Ainadamar: Chapter Five

sau2

This is the fifth chapter of my novel, “Ainadamar, or The Fountain of Tears: The First Flight of the Madrugada.” It details the adventures of a spaceship called the Madrugada, crewed by a Bulgarian space vampire, a lady barbarian, a 17th century French mountebank, a shape-shifting chef, a giant kitty, an empath, Morgan La Fey, an octopus surgeon, a cowboy, and the early 20th century Spanish Republican poet and martyr, Federico Garcia Lorca. I publish a new chapter each week. To read other chapters, click on the category Ainadamar.

Chapter Five

At the College of the Exegetes on Pandema

Stratsimir pressed the intercom on his chair.

“Patches, everything ready for the carrier wave?”

“Yes, Cap. I’ve programmed it as part of the slip. It’ll cascade out of the slip before us and throw us out at the phase variance you requested,” replied the engineer.

“Dem, any notion of how the ride will be?” asked the captain.

The pilot hooked an arm around the back of his seat and turned to face the captain.

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Ainadamar: Chapter Four

starry

This is the fourth chapter of my novel, “Ainadamar, or The Fountain of Tears: The First Flight of the Madrugada.” It details the adventures of a spaceship called the Madrugada, crewed by a Bulgarian space vampire, a lady barbarian, a 17th century French mountebank, a shape-shifting chef, a giant kitty, an empath, Morgan La Fey, an octopus surgeon, a cowboy, and the early 20th century Spanish Republican poet and martyr, Federico Garcia Lorca. I publish a new chapter each week. To read other chapters, click on the category Ainadamar.

Chapter Four

On Hiero Eridanus

They docked at a slip on Ring Eight, the big industrial wharf where the ships that needed repairs berthed. They had flown into the atmosphere over the Western Hemisphere of Eridanus at dawn, just when the turquoise sky was rough-plastered with whorls of salmon clouds. After docking and customs inspection, they all sat outside the ship on the catwalk, breathing real, if not pristine, air for the first time in several months. Only out under the clouds, above the city, did they realize how increasingly claustrophobic the Madrugada had become.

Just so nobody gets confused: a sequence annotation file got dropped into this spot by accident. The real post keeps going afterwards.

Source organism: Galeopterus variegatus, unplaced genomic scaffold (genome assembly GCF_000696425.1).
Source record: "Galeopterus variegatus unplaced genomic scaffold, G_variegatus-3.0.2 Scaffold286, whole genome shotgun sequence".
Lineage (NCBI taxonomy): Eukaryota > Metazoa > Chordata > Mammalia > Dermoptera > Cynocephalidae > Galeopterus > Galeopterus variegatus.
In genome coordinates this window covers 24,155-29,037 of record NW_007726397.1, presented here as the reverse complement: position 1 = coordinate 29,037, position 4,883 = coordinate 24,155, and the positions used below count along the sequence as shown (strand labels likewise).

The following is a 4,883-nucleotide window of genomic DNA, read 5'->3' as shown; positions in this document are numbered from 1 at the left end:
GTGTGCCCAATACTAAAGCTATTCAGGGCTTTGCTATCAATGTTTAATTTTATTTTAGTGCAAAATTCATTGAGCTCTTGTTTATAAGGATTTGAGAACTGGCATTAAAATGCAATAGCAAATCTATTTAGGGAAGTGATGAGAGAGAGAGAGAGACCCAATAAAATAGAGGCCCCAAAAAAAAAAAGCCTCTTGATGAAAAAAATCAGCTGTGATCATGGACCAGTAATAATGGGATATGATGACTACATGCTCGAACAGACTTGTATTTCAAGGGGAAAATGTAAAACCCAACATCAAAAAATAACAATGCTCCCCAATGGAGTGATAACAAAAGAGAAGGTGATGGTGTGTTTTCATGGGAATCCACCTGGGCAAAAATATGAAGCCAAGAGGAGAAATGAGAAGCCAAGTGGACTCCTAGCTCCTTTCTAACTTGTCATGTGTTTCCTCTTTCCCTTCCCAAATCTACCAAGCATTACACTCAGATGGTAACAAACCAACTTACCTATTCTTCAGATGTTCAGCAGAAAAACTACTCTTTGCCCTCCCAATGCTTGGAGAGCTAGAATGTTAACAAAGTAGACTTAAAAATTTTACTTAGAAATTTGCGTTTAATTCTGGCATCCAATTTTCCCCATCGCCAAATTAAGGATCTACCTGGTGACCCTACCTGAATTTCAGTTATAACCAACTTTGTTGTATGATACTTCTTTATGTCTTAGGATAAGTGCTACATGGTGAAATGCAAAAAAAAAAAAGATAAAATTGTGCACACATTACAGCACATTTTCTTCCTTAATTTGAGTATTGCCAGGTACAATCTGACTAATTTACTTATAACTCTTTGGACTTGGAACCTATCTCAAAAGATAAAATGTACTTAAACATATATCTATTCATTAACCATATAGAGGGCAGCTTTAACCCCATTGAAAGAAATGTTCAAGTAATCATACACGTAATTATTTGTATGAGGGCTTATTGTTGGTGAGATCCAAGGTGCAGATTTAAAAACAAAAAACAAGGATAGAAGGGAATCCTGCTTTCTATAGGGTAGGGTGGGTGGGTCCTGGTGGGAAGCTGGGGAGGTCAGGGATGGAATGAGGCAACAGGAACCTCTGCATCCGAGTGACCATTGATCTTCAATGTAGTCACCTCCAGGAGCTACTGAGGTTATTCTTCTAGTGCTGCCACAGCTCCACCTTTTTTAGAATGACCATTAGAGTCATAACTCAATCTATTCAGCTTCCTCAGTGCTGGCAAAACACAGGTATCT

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Ainadamar: Chapter Three

bookpage2

This is the third chapter of my novel, “Ainadamar, or The Fountain of Tears: The First Flight of the Madrugada.” It details the adventures of a spaceship called the Madrugada, crewed by a Bulgarian space vampire, a lady barbarian, a 17th century French mountebank, a shape-shifting chef, a giant kitty, an empath, Morgan La Fey, an octopus surgeon, a cowboy, and the early 20th century Spanish Republican poet and martyr, Federico Garcia Lorca. I publish a new chapter each week. To read other chapters, click on the category Ainadamar.

Chapter Three

Into the Sculptor Void

Captain Stratsimir seemed to float up through the lid of his coffin, up to the ceiling of his personal quarters, through the decks of the Madrugada and into open space. He rose through stars, though events, cosmic and otherwise, some of which he recognized, like the Solar Fountains of the Bútscutin Confab and what momentarily appeared to be the bar at the San Francisco Press Club; others were unknown to him, a triple quasar that ran to the blue, a line of red giants, the engine room of a paddle-wheel streamer.

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Ainadamar: Chapter Two

spaceship

This is the second chapter of my novel, “Ainadamar, or The Fountain of Tears: The First Flight of the Madrugada.” It details the adventures of a spaceship called the Madrugada, crewed by a Bulgarian space vampire, a lady barbarian, a 17th century French mountebank, a shape-shifting chef, a giant kitty, an empath, Morgan La Fey, an octopus surgeon, a cowboy, and the early 20th century Spanish Republican poet and martyr, Federico Garcia Lorca. I publish a new chapter each week. To read other chapters, click on the category Ainadamar. 

Chapter Two

Earthward of the Curtain